Welcome back to CUP O’ JOE, the internet home of Marvel Comics Editor-in-Chief Joe Quesada, exclusively on CBR. This is where Joe answers your questions in our weekly CUP O’ Q&A segment and publishes a number of sketches and artwork in our ongoing CUP O’ DOODES feature (check back later today for a new edition).
In addition to these regular features, CBR staffers routinely speak with Quesada about the latest Marvel Comics news and announcements, and today’s update is just one of those occasions.
In today’s all-new CUP O’ JOE, Quesada discusses some internal promotions at Marvel as well as his own new duties in the company’s animation division. Joe also updates you on the much anticipated “Black Panther” animated series for BET, and discusses the new Spidey monthly, “Web of Spider-Man.”
CUP O’ JOE is Executive Produced by Jonah Weiland and Produced by Kiel Phegley.
Kiel Phegley: Joe, this week I got a chance to chat with Marvel editor John Barber about the upcoming “Strange Tales MAX” series, and I learned the news that John’s decided to explore some opportunities outside of Marvel. We understand there are a few other changes in Editorial these days. Care to tell us what’s been going on?
Joe Quesada: I can’t tell you how bummed out we all were that John decided that he wanted to go back to being a creator. What’s wrong with him? What’s so great about being a creator anyway?
In all seriousness, we’re really happy for John. He’s a tremendous guy and one of the funniest and most talented people I’ve had the opportunity to work with, we wish him nothing but great success.
In other happy news, Associate Editor Jeanine Schaefer was promoted to Editor, and Assistant Editors Daniel Ketchum and Lauren Sankovitch were both promoted to Associates. Along with that, Alexander Starbuck has been hired as an Assistant Editor in the Trades and Special Projects Group.
Our Publisher Dan Buckley got some additional hardware on his title, he’s now Chief Executive Officer and Publisher — Print, Animation & Digital Media.
Kiel Phegley: And?
Joe Quesada: And… I’m now Chief Creative Officer of Animation on top of my Editor in Chief, Chief Creative Officer of Publishing duties.
Kiel Phegley: Obviously, this goes along with the increased hand you’ll have in Marvel’s animation ventures that you mentioned a few weeks back here in CUP O’ JOE, but what can you tell us about the specifics of your new duties?
Joe Quesada: What it boils down to is that both Dan and I will be more involved with Marvel’s animation slate. There’s a lot of catch up to do, and I’m sure our roles will become better defined with time. I suspect it will be very much the same as Dan and I work in Publishing. He handles all the business and strategy stuff and I do creative. Of course there’s some overlap as I love getting my hands dirty in marketing and other aspects of our business that involve creativity, but from my end, I’ll be involved in every aspect of the creative of our future animation slate. Up until this point, I’ve only really been involved in “Super Hero Squad” and ‘Avengers,” so I’m looking forward to working on other upcoming projects. Several projects have been started long before this announcement and my responsibilities changed. So like I said, there’s going to be a lot of catch up on my horizon.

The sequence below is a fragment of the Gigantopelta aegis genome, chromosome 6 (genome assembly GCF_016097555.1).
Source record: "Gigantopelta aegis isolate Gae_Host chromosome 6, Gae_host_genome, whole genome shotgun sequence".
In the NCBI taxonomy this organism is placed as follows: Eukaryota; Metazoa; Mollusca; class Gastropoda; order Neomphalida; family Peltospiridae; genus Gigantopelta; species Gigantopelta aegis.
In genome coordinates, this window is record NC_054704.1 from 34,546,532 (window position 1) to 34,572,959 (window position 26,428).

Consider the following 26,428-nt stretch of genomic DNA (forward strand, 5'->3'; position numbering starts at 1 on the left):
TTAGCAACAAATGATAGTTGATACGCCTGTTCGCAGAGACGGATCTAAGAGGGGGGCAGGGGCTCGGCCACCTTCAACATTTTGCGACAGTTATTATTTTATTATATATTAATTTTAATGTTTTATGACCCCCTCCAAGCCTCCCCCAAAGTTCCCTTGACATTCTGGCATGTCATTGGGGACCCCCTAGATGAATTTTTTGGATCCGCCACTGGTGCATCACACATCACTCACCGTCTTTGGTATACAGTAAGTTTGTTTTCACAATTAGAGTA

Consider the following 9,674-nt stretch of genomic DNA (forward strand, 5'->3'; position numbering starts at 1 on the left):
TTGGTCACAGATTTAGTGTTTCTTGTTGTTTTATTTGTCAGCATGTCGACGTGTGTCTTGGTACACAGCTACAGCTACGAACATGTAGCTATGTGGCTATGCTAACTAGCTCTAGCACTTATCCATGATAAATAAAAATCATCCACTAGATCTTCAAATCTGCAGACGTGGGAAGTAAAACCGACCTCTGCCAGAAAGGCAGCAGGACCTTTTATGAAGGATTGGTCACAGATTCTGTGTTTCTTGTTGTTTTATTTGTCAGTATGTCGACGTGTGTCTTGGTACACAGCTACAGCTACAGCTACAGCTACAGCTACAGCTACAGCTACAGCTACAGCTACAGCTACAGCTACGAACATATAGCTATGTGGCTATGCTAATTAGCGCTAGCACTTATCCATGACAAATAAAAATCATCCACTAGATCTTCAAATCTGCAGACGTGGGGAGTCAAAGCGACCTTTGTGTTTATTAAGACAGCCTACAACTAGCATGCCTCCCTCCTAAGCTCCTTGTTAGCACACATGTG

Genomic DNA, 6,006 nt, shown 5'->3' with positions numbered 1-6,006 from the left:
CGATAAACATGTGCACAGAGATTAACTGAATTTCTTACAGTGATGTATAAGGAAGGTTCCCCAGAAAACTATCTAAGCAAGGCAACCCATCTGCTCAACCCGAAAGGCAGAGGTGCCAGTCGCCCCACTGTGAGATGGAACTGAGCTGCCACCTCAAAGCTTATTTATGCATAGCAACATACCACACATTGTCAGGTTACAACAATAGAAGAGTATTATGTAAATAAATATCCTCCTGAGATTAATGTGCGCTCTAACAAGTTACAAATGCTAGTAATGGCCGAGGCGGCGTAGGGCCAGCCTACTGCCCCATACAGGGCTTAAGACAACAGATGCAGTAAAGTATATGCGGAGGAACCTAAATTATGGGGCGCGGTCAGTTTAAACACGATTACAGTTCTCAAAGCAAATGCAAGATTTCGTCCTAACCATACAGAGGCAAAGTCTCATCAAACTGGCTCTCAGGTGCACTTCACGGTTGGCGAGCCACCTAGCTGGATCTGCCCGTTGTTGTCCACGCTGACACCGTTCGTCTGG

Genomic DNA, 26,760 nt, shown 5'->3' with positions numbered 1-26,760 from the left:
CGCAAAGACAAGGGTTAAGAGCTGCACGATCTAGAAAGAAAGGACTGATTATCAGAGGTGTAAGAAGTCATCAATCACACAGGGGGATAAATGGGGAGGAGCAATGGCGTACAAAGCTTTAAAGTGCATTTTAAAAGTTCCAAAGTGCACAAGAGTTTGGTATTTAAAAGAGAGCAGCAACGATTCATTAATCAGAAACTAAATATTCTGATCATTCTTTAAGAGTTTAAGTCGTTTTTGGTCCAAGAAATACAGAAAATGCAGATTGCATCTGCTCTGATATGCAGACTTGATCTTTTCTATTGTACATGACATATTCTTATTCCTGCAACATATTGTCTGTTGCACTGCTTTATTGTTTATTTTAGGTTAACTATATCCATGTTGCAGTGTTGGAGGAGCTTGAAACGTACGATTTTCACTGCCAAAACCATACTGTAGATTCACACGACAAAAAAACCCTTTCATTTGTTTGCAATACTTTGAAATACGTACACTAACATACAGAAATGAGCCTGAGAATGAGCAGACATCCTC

At the end of the day, I suspect that my involvement will be on creating new concepts, reviewing proposals, scripts, art and so on. It’s a lot of work but we have a tremendous team at Marvel West that makes my working in both publishing and animation a lot easier.
Kiel Phegley: This news comes with perfect timing for the folks on the CBR message boards, as we’ve gotten a few animation questions coming across the bow of late, starting with beta-ray, who asks, “You mentioned in one of your columns that you are more involved with the movies and animation now. Are you also involved with the anime being produced by Madhouse? If so, can you tease us anything about those?”
Joe Quesada: beta-ray, that’s a great question, and currently I haven’t been involved with the Madhouse project at all. To be honest, I only just saw some stuff last week. I do however look forward to seeing what it’s all about, but there’s always a possibility that it may be a bit too far down the road for any of my input.
Kiel Phegley: On top of that, Spidey616 chimes in with a series on a lot of fans’ minds since the initial previews hit the Web earlier this year: “Since you’ve been involved in various Marvel animation projects, by chance have you heard any new developments about BET’s Black Panther animated series? There were some casting announcements a few months ago, but nothing since then not even a release date. Can we still expect it by the end of 2009?”
Joe Quesada: Hey, Spidey616. Again, I’m sort of coming into this in the middle and just got a DVD of the first episode which I plan on watching on my flight to SDCC. That said, I asked [Executive Producer] Reggie Hudlin what the status of the BET Black Panther animates series. He wrote back: “There’s a lot I can’t say, but we are deep in production, and there’s some great new additional casting that I can’t talk about right now. The series is now covering in more material than was in the original six issues, which has caused some production delays. So it won’t be airing this year. That said, the cast sports some all-star talent, including: Djimon Honsou as T’Challa, the Black Panther; Kerry Washington as Shuri, sister of T’Challa; Alfre Woodard as the Queen Mother and Dondi Reese; Carl Lumbly as Uncle S’Yan; and of course, Stan Lee!”